I also find that when using this method, I get some of the strongest, clearest, and articulate first draft prose I've ever had.  The editing process is all the easier because of this; many times it's a matter of cleaning up the more technical aspects of the writing.  But, if something does need to be reworked - or if it doesn't work at all - I'm less resistant to make changes, since I don't feel like I actually worked that hard on it.  I don't know about you, but if I work really hard and spend an hour trying to sludge through 1,000 words and feel worn down and defeated at the end of it, I'm much more defensive of those 1,000 words.  But with this, the process is less stressful and feels very fast.  I don't actually write any faster, but the time rolls.

If you haven't made this connection already, it has some functional similarities to Kerouac's spontaneous prose concept, which I've always been intrigued by, but without some of the limitations.  I think it allows more creative control.  Because eventually, with enough practice, you can become a more active part of the hypnagogic process and really root around your environment.



Redd Tramp's picture
Redd Tramp from Los Angeles, CA is reading Mongrels by SGJ; Sacred and Immoral: On the Writings of Chuck Palahniuk; The History of Sexuality by Michel Foucault March 25, 2015 - 1:40pm

I've only done this once, and it was totally unintentional. Was right before bed, and I really wanted to write but didn't really have the energy so I laid down with my Kindle, nothing more than the vague idea I wanted the narrator to be a mother whose baby was about to be sacrificed by a cult, and I started. But every few minutes I was pulling my head back up, snapping open my eyelids to tap out the next couple sentences. It needed editing the next day, but I remember opening my Kindle, looking down at this...thing, and not really remembering writing it. It was creepy, but not bad, my brain definitely went places I couldn't have made it while fully conscious.

Also, when laying there in bed, eyes closed, trying to just get my brain to settle down, let me go to sleep, that's usually when my mind explodes in a million directions and, as you said, pieces start breaking apart and fitting together, and usually that's when I'll have electric flashes of ideas, things I can use, or things I don't know how I'll use but that I know I need to not forget. So I have my notebook handy.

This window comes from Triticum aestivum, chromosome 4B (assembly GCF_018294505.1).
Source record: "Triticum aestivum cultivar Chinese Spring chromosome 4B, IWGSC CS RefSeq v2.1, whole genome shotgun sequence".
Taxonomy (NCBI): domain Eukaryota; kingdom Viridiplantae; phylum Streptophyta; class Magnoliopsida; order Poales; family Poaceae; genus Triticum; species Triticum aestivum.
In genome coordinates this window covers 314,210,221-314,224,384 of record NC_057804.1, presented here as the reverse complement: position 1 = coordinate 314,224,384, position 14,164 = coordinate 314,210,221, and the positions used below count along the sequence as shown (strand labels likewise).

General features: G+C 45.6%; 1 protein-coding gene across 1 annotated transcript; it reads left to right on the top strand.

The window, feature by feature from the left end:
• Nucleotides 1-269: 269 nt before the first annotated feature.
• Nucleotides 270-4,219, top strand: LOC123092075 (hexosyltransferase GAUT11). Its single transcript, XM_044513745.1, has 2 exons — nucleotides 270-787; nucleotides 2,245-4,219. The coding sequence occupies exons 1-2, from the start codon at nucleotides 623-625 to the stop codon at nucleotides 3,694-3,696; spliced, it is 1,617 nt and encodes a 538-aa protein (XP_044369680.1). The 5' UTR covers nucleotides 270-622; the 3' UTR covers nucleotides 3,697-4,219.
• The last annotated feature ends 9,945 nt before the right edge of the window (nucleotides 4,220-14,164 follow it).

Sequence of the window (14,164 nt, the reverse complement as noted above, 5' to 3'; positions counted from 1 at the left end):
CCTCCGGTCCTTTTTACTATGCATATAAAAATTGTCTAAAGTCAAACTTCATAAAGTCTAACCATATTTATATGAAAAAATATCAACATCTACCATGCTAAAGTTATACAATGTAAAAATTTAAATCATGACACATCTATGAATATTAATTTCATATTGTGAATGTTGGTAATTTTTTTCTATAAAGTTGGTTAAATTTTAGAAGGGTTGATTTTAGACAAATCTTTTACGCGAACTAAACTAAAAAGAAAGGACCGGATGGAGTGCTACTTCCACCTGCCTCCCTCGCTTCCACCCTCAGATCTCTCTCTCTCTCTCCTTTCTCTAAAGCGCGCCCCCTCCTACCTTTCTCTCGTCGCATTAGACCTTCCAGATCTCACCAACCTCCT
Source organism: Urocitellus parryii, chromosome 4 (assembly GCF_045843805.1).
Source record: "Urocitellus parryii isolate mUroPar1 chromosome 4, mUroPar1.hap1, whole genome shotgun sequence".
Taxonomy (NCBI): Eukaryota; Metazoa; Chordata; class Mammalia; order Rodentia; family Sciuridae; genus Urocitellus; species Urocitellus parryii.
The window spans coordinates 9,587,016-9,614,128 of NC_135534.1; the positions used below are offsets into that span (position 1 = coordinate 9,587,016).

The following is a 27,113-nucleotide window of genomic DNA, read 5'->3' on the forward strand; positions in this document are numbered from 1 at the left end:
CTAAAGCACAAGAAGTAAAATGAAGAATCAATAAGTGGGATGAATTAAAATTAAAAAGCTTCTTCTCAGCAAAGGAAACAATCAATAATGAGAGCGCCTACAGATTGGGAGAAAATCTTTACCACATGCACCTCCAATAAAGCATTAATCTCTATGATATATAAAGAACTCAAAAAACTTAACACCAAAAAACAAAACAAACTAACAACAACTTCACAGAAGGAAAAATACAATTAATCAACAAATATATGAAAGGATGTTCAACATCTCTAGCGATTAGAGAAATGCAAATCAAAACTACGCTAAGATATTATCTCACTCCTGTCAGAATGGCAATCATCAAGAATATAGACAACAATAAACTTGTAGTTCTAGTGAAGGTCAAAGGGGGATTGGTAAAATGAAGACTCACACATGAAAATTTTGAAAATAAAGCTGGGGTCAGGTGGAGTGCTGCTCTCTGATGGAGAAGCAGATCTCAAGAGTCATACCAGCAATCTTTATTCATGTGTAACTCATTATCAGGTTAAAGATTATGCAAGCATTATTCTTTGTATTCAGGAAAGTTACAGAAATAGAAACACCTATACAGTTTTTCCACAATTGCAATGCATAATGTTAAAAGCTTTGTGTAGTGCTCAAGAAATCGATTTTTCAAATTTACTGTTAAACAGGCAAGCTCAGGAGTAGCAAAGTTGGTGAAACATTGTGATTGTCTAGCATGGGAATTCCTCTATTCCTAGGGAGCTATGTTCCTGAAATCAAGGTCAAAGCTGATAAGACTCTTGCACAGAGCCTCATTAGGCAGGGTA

L.W. Flouisa's picture
L.W. Flouisa from Tennessee is reading More Murakami March 27, 2015 - 7:36pm

I'll recommend this to some friends. Hypnagogia is essentially what I write. As someone who experiences a mixture of lucid dreaming and sleep paralyses.

Actually, when don't I have sleep paralyses. That's the question. I wouldn't recommend combining lucid dreaming and sleep paralyses without experience with just sleep paralyses--itself not something I'd take lightly.

I like to think of my night terrors as multiple layers of inner reality. The layers are only thin, and your perspective changes. Beware though, some dreams are harder to wake out of than others. I'm not sure how I woke up.

It would be nice if there was a lite version where your not chased by phantom men in black tall grey types.

Thuggish's picture
Thuggish from Vegas is reading Day of the Jackal March 31, 2015 - 9:23pm

I do this a lot and at times it's gotten me some good scenes to work with. It's not hard for me, really, I just write before going to bed when I'm tired.

Funny side note- doing this and rereading my own stuff is often better than reading a book for getting to sleep better.

I have a sneaking suspicion that this technique will work much better for people discovery-writing.

I also have a sneaking suspicion that alcohol (not to the point of being drunk) can have the same effect as described. 

Anna Grönlund's picture
Anna Grönlund from Sweden is reading The Blindfold by Siri Hustvedt June 30, 2019 - 12:18pm

I wrote my first novel during those hypnagogic, semi-manic nights post partum. Having a newborn baby wake you every two hours can do wonders for putting you in a hypnagogic state.

Lydia Tolly's picture
Lydia Tolly November 29, 2023 - 2:13am